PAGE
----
Search Site   
News Stories at a Glance
Purdue prof: Farmers have right to worry about tariffs
USDA plans buy of cherries to counter Turkish exports
Report recommends response for dairies in next half-century
Trump suspends talks on changes to biofuel policy
Search Archive  
Oilseed diesel and jet fuel research to span 4 years
Illinois Correspondent

PEORIA, Ill. — Terry Isbell is looking forward to becoming further acquainted with the Brassica family of oilseed crops during the next four years.

A chemist for the USDA Agricultural Research Service’s (ARS) “Ag Lab” in Peoria – properly known as the National Center for Agricultural Utilization & Research (NCAUR) – Isbell is lead scientist for a new, $7 million bio-oils research and utilization project funded through a collaboration between the U.S. Department of Energy and the USDA.

The research is part of the Obama administration’s $41 million investment in 13 projects designed to enhance U.S. energy security, reduce reliance on imported oil and leverage domestic energy supply. U.S. consumers, farmers and rural communities stand to benefit from the four-year project, which will use USDA research labs, universities, private companies and crop fields to optimize Brassica species such as rapeseed/canola, mustard and camelina for seed oil quality and yield.

The goal is to develop the oils for hydrotreatment to produce renewable diesel and jet fuel.

“It’s a huge grant,” said Isbell, who, aside from serving as manager, is one of 25 principal investigators for the project. “The funds actually just arrived. We are in the first stage of the project, which is simply to get everything up and running. We’ve got planting to do, and stress trials will be ongoing.”

Stress trials will involve the evaluation of oilseed plants grown at several locations across the United States’ Western “Wheat Belt,” including the inland Pacific Northwest, the southern Great Plains Prairie Gateway and the Northern Great Plains. Around 200 oilseed varieties will be grown for testing.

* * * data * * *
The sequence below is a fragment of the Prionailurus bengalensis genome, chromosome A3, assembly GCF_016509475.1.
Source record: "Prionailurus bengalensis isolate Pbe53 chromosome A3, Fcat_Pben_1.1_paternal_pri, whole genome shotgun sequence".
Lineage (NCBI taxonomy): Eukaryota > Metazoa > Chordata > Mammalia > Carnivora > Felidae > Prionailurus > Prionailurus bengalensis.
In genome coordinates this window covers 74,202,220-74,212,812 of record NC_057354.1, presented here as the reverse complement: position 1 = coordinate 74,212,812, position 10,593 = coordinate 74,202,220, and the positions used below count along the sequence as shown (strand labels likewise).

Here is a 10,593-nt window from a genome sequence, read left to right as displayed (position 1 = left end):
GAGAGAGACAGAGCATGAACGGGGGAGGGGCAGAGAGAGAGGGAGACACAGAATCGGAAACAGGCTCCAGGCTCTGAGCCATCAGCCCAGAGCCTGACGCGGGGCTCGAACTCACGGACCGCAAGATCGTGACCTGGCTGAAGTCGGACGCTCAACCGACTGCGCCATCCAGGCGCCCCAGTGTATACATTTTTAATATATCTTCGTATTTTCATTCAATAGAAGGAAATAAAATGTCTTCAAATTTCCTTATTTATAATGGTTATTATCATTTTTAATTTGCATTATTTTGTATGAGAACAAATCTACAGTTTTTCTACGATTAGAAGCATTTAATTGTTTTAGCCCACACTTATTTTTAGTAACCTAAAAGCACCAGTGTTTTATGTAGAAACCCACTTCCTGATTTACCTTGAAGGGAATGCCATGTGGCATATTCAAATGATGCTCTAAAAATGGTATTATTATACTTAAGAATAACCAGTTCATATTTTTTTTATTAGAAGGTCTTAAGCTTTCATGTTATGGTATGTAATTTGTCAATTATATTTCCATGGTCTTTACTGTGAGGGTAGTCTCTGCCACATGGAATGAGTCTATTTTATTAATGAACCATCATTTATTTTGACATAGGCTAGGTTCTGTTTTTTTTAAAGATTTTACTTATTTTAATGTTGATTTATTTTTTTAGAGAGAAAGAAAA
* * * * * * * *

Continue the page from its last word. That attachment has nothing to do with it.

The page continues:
“They’ll be scored against drought tolerance, cold tolerance, oil content and other parameters. We’re looking for the best performances in each growing region,” said Isbell.

“The better candidates from the stress trials will be used to produce seed to be crushed and evaluated chemically here in Peoria.”

Some genetic trials will be conducted at the U.S. Arid-Land Agricultural Research Center in Maricopa, Ariz., a prime location for identifying rapeseed/wheat rotation systems that won’t disrupt food crop production. Other research sites include California, Colorado, Idaho, Iowa, Minnesota, Montana, North Dakota, Oregon and Texas.

After NCAUR researchers extract the bio-oil from the plants, the ARS team will divide the oil into one-gallon batches to assess the most favorable genetic lines for renewable jet fuel production. “That iteration will continue two more times through years three and four,” Isbell said.

An economic analysis, sociological evaluation and lifecycle analysis are additional facets of the comprehensive project. A final component will entail a study of infrastructure requirements necessary to commercialize harvested oilseed crops for biofuel production.

What production amounts will be required, how much storage capacity will be needed and how seeds will be transported to processors are questions that will be answered as part of this segment of the study, which will be funded by the Navy Office of Naval Research.

All of the project’s findings will be accessible to the public online via the National Agriculture Library and will be published in scientific journals, according to Isbell. Though the study is slated to last four years, he indicated a possible fifth year would mean the project has found solid footing. “At the conclusion, obviously you would expect to be moving to a commercial scale. A fifth year would be a commercial production year. Ideally you pave a path to begin commercialization and then provide seed, resources and the information necessary so that the material can be commercialized, or utilized,” he said.

The toughest part of the project may lay in convincing farmers and ranchers they will turn a profit by switching to a Brassica-wheat rotation.

Surveys will be mailed to farmers in targeted growing regions to gauge their interest and enthusiasm, as part of the project’s sociological analysis.

The project is under the umbrella of “FARM to FLY,” a partnership among USDA, Airlines for America, Inc. and the Boeing Co., formed to advance the development and production of aviation biofuel. In 2011, U.S. airlines consumed nearly 19 billion gallons of fuel, according to information provided by the ARS.